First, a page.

Changes in mood or thinking
One of the great dangers in using medications like clobazam is the tendency to increase the dose if tolerance develops. To a certain extent, this is necessary, but side effects may be increased more than seizure control. If the dose is increased gradually over a long period, subtle changes in mood (such as irritability, depression, or decreased motivation) or problems such as impaired memory may go unnoticed or be considered natural for that person.
High doses sometimes are prescribed for children and adults, especially those with developmental disabilities. Problems with thinking and behavior may be the result. If the dose has been increased gradually over many months or years, it can be hard to separate the effects of the clobazam (or other benzodiazepines) from the effects of other medications, seizures, and other neurological and psychological disorders.
More frequent seizures
An important concern when people with epilepsy take clobazam or other benzodiazepines is the risk that seizures will become more frequent or more severe if the medicine is lowered or stopped. Withdrawal syndrome usually begins as soon as the patient stops taking the medicine and lasts for 8 to 10 days. The longer the person has been taking clobazam and the higher the dose, the greater the tolerance and therefore the higher the risk of worsening seizure control. Even small, gradual dose reductions can temporarily increase seizure activity, but the long-term decrease in effects like drowsiness and depression often makes the change worthwhile.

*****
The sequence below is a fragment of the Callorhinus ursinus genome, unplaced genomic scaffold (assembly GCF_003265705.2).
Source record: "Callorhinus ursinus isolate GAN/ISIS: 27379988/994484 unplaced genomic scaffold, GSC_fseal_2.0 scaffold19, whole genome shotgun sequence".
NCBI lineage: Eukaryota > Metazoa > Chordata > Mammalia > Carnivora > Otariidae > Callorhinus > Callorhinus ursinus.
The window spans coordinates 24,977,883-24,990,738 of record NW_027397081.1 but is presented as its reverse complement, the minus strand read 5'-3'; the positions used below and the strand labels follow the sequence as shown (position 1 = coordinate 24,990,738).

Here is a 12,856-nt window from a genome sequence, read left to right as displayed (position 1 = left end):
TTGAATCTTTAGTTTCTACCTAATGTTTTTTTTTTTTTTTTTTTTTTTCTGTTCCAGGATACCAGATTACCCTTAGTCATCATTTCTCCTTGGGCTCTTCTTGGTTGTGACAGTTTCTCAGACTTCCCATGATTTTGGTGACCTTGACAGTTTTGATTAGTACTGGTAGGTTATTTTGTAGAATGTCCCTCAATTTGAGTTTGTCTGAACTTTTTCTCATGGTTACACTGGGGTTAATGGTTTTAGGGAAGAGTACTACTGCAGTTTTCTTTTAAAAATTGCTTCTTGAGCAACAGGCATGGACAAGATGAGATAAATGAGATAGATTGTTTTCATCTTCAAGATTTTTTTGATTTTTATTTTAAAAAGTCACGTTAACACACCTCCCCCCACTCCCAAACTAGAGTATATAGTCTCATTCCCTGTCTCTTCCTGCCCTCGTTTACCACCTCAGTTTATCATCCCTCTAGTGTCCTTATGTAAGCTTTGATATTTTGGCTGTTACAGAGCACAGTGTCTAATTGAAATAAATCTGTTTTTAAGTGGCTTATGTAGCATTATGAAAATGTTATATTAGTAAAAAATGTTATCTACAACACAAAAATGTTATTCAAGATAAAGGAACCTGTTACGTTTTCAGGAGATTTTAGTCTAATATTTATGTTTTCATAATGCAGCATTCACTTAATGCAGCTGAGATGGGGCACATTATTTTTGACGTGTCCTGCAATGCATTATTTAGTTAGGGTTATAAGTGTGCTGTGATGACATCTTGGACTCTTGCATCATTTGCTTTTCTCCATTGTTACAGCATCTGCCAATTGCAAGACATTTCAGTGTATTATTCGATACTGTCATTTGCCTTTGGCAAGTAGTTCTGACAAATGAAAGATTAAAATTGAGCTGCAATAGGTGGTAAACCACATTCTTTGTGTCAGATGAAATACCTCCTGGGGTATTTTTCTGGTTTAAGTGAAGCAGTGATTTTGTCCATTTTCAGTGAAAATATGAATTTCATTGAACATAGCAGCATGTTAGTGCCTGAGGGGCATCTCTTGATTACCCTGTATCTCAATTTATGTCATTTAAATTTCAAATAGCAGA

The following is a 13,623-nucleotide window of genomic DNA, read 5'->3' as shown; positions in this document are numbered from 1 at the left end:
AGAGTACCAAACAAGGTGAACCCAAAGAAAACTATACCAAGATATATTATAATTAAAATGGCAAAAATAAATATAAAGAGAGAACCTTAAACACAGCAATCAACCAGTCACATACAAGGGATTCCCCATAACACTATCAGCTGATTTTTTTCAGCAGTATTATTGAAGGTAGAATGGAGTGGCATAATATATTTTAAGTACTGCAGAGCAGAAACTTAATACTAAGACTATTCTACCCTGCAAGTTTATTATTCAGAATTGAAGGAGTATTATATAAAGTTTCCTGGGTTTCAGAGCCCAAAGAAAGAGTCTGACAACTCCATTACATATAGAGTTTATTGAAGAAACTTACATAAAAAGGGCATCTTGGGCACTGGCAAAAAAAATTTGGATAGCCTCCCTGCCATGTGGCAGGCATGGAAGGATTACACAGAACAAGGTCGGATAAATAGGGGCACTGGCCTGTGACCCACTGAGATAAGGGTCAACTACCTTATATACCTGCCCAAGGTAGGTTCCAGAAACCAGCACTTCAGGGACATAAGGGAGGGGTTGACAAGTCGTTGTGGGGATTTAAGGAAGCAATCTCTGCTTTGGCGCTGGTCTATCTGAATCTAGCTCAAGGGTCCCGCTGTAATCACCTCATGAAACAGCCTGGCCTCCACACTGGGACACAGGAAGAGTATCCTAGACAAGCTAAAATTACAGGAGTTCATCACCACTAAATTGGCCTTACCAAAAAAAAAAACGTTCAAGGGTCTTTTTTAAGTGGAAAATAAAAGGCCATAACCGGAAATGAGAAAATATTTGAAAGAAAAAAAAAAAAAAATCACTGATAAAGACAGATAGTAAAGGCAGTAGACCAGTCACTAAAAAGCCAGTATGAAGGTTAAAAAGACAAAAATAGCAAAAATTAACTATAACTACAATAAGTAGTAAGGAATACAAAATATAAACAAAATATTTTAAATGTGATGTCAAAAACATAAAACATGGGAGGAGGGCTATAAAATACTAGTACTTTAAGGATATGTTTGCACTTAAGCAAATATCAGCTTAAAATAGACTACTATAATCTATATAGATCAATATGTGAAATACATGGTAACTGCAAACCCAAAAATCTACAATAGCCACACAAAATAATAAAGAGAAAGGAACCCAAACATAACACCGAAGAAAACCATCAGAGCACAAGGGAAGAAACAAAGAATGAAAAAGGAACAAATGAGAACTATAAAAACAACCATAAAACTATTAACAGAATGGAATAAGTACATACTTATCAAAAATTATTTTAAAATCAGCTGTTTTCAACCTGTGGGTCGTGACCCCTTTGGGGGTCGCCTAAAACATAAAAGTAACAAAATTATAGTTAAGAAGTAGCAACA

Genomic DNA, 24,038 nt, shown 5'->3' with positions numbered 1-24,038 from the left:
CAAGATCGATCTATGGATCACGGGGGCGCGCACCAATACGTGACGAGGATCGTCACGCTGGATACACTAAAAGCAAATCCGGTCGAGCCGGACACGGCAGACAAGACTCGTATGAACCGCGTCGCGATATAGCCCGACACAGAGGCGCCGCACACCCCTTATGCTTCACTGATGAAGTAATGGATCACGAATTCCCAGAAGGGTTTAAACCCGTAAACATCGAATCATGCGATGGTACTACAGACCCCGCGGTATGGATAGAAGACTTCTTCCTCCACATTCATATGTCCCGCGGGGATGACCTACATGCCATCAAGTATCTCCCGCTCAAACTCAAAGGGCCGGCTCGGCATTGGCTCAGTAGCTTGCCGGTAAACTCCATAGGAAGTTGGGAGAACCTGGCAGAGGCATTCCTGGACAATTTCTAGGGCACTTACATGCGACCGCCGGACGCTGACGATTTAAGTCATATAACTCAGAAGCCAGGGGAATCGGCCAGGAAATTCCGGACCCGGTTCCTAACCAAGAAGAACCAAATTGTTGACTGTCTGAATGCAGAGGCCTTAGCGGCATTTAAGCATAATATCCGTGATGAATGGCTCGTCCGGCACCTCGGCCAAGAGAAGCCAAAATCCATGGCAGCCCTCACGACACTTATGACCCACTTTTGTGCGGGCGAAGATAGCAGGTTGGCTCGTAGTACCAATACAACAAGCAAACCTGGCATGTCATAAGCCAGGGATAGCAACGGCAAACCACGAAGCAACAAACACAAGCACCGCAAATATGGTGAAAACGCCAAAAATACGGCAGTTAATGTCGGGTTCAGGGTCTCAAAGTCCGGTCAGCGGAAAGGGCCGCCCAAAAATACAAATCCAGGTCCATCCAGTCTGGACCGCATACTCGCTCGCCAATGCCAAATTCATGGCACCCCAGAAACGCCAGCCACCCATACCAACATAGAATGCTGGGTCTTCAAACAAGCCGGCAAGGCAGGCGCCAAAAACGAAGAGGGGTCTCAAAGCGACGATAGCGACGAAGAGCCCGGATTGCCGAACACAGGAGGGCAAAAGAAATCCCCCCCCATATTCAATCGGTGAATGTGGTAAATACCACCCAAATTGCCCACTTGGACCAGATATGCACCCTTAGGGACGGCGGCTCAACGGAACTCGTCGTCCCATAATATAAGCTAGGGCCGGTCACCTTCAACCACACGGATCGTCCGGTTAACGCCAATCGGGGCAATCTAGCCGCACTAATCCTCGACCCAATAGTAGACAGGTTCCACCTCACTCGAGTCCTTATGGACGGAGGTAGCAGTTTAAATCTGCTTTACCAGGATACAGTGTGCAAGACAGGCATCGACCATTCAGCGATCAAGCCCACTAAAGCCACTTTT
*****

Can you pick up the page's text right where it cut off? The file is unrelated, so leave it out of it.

Besides increased seizure activity, other symptoms of withdrawal include:
-Restlessness or aggressiveness
Tell your doctor if you notice these symptoms when your dosage is being reduced.
Suicidal feelings or thoughts
On July 10, 2008, an advisory panel was convened by the Food and Drug Administration (FDA) to review data that the FDA had previously collected from drug studies showing an association between many of the antiepileptic drugs (AEDs) and suicidal ideation and behavior, which together are called suicidality. According to the FDA’s Alert, among the patients with epilepsy in these drug studies, 1 out of 1000 people taking the placebo (inactive substance) showed suicidality compared to approximately 3.5 out of 1000 people who took an AED. The FDA advisory panel voted to accept the FDA’s data at its meeting on July 10.
Taking antiepileptic medicines may increase the risk of having suicidal thoughts or actions;
- Do not make any changes to the medication regimen without first talking with the responsible healthcare professional;
- Pay close attention to any day-to-day changes in mood, behavior and actions. These changes can happen very quickly so it is important to be mindful of any sudden differences.
Be aware of common warning signs that might be a signal for risk of suicide. Some of these are:
- Talking or thinking about wanting to hurt yourself or end your life
- Withdrawing from friends and family
- Becoming depressed or having your depression get worse
- Becoming preoccupied with death and dying
- Giving away prized possessions